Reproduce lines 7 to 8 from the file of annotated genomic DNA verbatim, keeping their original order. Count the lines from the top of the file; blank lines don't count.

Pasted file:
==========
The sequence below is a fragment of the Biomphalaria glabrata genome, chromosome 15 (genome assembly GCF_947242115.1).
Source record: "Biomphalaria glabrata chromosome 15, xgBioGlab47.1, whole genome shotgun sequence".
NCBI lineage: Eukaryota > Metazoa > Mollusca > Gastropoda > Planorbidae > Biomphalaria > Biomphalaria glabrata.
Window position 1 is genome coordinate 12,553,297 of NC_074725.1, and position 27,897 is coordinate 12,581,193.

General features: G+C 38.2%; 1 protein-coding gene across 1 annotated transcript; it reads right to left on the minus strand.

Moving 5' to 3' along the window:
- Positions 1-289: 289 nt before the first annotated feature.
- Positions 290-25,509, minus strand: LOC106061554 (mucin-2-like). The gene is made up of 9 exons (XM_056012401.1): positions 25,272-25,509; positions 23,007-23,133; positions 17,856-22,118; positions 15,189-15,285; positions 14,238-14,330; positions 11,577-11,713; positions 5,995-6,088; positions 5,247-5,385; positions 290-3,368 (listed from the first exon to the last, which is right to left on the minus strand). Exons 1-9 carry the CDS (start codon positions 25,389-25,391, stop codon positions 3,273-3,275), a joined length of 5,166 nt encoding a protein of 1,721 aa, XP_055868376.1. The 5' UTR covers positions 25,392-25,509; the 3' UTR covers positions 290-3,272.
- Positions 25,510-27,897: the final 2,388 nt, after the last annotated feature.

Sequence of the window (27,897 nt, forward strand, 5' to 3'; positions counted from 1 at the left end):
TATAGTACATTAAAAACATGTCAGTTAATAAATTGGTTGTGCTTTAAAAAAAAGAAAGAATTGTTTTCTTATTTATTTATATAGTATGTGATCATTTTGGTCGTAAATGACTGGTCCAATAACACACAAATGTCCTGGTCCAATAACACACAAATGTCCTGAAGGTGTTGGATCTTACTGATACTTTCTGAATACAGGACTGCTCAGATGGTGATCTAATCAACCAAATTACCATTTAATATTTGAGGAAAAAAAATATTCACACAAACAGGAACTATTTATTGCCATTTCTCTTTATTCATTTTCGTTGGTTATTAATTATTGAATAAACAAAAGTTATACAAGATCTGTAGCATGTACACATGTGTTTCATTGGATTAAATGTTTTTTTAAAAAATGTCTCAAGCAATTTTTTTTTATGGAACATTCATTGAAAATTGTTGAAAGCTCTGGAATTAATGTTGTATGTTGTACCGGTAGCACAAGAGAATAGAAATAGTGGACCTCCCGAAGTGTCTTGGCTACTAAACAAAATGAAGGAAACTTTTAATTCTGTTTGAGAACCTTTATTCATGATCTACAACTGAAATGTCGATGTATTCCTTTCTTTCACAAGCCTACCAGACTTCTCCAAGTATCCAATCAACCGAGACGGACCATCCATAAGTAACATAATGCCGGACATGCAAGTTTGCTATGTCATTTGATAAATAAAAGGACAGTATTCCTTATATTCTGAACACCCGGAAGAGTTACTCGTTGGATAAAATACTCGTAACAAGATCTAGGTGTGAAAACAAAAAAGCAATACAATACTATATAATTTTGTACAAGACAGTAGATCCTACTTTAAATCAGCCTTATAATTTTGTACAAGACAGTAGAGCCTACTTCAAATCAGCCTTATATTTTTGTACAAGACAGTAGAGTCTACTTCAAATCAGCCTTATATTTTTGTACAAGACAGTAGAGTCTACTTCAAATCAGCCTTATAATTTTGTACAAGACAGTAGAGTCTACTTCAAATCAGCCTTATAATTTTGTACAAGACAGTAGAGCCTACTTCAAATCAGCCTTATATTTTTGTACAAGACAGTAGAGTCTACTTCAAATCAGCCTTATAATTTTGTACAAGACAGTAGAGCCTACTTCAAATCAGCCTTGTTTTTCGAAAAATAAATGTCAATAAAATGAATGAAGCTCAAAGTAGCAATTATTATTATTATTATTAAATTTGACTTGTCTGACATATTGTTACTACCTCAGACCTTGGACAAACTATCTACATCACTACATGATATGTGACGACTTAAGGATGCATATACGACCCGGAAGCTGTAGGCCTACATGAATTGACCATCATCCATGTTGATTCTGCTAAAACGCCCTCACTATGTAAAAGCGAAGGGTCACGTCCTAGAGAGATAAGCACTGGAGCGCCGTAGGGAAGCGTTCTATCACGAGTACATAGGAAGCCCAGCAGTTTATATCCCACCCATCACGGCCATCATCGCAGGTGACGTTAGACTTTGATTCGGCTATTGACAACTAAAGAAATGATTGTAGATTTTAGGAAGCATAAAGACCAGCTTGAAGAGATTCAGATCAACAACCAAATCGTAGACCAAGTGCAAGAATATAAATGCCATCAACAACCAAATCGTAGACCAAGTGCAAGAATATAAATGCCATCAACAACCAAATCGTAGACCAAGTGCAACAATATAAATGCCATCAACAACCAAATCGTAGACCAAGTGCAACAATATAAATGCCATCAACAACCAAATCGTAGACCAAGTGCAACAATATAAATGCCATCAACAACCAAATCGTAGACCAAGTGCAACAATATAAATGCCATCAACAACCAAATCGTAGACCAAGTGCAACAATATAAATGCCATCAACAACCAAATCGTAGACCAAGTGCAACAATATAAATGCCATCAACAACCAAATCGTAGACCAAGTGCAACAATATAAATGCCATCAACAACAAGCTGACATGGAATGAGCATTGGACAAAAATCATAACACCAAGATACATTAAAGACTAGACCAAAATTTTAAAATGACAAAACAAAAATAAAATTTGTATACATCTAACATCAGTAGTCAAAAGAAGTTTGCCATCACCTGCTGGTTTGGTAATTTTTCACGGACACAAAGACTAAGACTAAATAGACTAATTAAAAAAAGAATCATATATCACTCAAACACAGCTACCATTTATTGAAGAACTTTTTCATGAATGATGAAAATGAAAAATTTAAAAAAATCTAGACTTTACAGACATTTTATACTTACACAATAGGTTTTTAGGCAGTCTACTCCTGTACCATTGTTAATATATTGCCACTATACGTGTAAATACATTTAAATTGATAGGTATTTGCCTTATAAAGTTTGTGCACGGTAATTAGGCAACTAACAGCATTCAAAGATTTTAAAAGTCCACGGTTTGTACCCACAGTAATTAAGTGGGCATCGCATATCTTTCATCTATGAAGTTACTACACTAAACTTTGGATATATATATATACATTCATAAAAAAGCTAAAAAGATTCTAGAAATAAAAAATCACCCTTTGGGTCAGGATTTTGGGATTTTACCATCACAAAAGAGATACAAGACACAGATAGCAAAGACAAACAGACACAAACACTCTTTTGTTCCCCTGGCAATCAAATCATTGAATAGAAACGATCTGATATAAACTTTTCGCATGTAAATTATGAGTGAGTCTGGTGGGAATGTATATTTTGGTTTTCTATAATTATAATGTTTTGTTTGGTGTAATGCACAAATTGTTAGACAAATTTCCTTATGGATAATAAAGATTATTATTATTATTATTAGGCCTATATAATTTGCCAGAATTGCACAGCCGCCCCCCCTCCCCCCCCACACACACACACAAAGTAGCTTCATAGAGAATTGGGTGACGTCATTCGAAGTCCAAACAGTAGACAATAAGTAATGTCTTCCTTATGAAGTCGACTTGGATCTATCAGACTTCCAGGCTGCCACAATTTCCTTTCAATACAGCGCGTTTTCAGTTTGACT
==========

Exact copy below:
- Positions 1-289: 289 nt before the first annotated feature.
- Positions 290-25,509, minus strand: LOC106061554 (mucin-2-like). The gene is made up of 9 exons (XM_056012401.1): positions 25,272-25,509; positions 23,007-23,133; positions 17,856-22,118; positions 15,189-15,285; positions 14,238-14,330; positions 11,577-11,713; positions 5,995-6,088; positions 5,247-5,385; positions 290-3,368 (listed from the first exon to the last, which is right to left on the minus strand). Exons 1-9 carry the CDS (start codon positions 25,389-25,391, stop codon positions 3,273-3,275), a joined length of 5,166 nt encoding a protein of 1,721 aa, XP_055868376.1. The 5' UTR covers positions 25,392-25,509; the 3' UTR covers positions 290-3,272.